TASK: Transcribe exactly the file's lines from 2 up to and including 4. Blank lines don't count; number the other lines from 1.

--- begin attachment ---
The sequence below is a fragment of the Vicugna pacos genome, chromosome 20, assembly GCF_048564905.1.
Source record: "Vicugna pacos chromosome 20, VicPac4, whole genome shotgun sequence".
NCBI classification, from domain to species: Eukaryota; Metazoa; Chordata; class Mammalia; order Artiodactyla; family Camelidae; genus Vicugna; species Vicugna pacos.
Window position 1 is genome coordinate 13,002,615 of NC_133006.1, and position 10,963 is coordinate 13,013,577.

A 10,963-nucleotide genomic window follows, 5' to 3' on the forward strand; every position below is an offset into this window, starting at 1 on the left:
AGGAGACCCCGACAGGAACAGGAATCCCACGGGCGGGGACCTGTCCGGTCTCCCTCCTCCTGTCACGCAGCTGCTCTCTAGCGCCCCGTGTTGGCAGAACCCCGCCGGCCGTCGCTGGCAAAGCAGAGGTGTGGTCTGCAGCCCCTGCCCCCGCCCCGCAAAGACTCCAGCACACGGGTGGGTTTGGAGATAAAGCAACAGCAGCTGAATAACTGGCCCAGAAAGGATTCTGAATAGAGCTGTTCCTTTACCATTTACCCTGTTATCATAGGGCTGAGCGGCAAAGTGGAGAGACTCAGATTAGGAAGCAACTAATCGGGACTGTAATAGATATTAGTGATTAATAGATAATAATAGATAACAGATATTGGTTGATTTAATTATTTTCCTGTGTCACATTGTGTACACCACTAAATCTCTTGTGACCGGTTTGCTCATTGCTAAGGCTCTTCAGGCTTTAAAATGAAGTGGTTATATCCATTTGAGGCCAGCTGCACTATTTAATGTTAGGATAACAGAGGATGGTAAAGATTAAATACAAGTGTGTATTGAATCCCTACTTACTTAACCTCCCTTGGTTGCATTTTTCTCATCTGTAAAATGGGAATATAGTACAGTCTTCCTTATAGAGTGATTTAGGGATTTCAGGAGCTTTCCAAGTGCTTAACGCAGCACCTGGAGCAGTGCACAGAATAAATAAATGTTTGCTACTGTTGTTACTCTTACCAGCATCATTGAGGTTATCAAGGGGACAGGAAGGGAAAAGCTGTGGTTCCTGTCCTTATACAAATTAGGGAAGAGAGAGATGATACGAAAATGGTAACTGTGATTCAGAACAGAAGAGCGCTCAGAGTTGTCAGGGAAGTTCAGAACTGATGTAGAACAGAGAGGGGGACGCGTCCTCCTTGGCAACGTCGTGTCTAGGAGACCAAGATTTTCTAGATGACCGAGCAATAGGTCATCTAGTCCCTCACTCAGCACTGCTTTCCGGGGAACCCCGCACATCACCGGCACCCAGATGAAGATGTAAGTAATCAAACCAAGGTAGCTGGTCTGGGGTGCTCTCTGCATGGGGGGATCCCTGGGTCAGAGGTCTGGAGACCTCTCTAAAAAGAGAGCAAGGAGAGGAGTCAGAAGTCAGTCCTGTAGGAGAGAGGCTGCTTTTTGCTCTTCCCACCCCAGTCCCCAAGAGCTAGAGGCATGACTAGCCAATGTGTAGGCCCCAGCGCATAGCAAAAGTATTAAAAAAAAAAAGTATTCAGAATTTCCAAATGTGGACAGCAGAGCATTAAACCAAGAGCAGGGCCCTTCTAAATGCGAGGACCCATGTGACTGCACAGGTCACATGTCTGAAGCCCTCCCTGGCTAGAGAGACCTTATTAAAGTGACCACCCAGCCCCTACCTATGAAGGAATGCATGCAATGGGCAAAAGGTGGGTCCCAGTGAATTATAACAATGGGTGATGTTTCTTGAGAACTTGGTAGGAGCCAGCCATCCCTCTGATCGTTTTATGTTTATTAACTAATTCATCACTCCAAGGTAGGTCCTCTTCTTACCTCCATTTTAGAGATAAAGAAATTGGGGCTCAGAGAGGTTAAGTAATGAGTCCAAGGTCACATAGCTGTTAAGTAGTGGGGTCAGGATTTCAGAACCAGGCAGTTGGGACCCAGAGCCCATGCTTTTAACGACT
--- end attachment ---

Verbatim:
Source record: "Vicugna pacos chromosome 20, VicPac4, whole genome shotgun sequence".
NCBI classification, from domain to species: Eukaryota; Metazoa; Chordata; class Mammalia; order Artiodactyla; family Camelidae; genus Vicugna; species Vicugna pacos.
Window position 1 is genome coordinate 13,002,615 of NC_133006.1, and position 10,963 is coordinate 13,013,577.